After leaving Kranji Secondary School and moving to teach at a school in which English is the common language used in daily communication, I encountered a very different experience. In class, I often took every opportunity to help my students acquire some knowledge about Chinese culture. Often times, the students were already aware of what I was teaching them. These students knew a lot about China. Some had lived in China when their parents were there on work assignments, and others learned about China-related news from their parents who frequently worked with Chinese companies. To these students’ parents, learning the Chinese language proved to be hugely beneficial in their careers.
What’s more, when I first entered my class at the school and got to know my students by roll calls, I was surprised to find that there were some names in pinyin (romanization of Chinese characters). Then I got to know that they came from China, and that more and more Chinese students were choosing to study in Singapore, which would certainly promote people-to-people exchange between the two countries. After that, I began to assist the president of our school in enrolling students from China, during which I got to know more Chinese parents and frequently attended some parents’ meetings. From those meetings, I realized that the performances of students at schools and what kind of life students would have after graduation were the things parents were most concerned about. Thus, in order to ease parents’ anxiety, I often invited two or three Chinese students who had been admitted to universities after graduating from our school to share information with the parents. Their confidence and eloquence served as a vivid advertisement for our school.
Every year, there are visiting parents of our school’s graduates who express their thanks to our school. Some of the graduates continue to study and live in Singapore, while some move to Europe or North America. No matter where they go, the fact that they were once students at our school will never change. A graduate who entered an American university once wrote on social media that upon hearing words spoken with a Singaporean accent on a U.S. street, he would miss Singapore. He would never forget the good taste and smell of Hainanese chicken rice, and always cherishes the days he spent in Singapore, particularly the dormitory room he shared with students from different cultures.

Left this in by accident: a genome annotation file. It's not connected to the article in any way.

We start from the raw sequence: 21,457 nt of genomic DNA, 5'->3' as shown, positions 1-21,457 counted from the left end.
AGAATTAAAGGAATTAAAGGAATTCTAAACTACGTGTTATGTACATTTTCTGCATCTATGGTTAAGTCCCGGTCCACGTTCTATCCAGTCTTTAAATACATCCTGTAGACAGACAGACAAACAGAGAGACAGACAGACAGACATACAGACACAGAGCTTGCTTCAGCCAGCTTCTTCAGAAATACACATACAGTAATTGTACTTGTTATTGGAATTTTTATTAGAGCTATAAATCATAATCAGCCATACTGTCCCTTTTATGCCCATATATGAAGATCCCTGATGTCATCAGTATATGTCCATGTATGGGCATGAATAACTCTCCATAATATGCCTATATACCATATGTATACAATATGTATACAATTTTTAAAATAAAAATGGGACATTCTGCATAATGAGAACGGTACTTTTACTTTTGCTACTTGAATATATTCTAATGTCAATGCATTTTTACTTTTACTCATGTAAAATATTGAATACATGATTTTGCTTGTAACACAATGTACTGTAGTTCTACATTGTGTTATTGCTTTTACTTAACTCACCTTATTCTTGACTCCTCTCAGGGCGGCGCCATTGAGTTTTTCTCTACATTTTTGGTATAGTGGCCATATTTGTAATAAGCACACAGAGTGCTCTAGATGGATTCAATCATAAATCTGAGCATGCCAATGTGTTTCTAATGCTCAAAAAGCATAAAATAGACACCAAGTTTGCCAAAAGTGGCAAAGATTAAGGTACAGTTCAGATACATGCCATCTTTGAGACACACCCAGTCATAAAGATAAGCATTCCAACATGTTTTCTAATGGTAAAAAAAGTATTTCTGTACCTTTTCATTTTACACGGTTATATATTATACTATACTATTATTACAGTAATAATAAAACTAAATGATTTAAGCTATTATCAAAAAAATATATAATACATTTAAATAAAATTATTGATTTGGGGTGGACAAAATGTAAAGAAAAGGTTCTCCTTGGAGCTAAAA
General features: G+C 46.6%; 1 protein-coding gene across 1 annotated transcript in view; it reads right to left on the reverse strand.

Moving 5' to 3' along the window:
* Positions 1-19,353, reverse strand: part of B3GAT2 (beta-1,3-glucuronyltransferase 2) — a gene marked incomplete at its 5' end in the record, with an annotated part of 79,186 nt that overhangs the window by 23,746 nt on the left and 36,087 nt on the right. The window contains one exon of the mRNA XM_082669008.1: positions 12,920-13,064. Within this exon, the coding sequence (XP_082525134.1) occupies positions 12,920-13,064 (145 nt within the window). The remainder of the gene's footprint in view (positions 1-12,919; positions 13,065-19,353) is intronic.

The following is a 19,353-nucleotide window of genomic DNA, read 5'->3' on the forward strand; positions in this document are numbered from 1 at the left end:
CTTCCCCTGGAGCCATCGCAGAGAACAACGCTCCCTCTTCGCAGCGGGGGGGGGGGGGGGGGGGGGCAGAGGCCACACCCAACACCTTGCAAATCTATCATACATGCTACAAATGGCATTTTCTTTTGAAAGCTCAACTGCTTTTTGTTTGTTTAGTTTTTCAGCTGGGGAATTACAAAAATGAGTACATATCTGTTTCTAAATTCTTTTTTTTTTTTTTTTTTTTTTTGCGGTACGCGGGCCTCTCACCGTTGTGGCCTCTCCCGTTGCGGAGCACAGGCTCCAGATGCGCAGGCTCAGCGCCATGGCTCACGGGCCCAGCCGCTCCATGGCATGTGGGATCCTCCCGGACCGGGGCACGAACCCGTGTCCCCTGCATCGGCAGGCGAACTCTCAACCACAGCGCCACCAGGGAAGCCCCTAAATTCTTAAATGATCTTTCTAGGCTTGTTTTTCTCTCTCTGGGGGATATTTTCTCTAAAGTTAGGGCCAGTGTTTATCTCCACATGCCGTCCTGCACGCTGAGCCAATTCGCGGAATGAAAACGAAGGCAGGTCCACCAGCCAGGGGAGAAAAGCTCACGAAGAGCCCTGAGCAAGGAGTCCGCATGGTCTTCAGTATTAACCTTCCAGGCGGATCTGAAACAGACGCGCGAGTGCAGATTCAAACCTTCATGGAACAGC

In my early days of teaching in Singapore, students learned about China through books. Now, however, China offers greater opportunity for young Singaporeans, who are becoming increasingly knowledgeable about China. These days, I never hear words like “countryside” in reference to China.
Years after leaving Kranji Secondary School, I set up an appointment with former students from the middle school to meet for tea. I told them about the prominence of overseas Chinese students at my new school, and to my surprise, they said that there are now three Chinese teachers from China at Kranji. Chinese-language study is being placed in higher and higher esteem in Singapore, and as one of Kranji’s first ever teachers from China, I felt immensely proud.
In my early days of teaching in Singapore, students learned about China through books. Now, however, China offers greater opportunity for young Singaporeans, who are becoming increasingly knowledgeable about China. These days, I never hear words like “countryside” in reference to China. I’ve spent much of my adult life traveling between China and Singapore. These days, the gaps between the two countries are narrowing fast.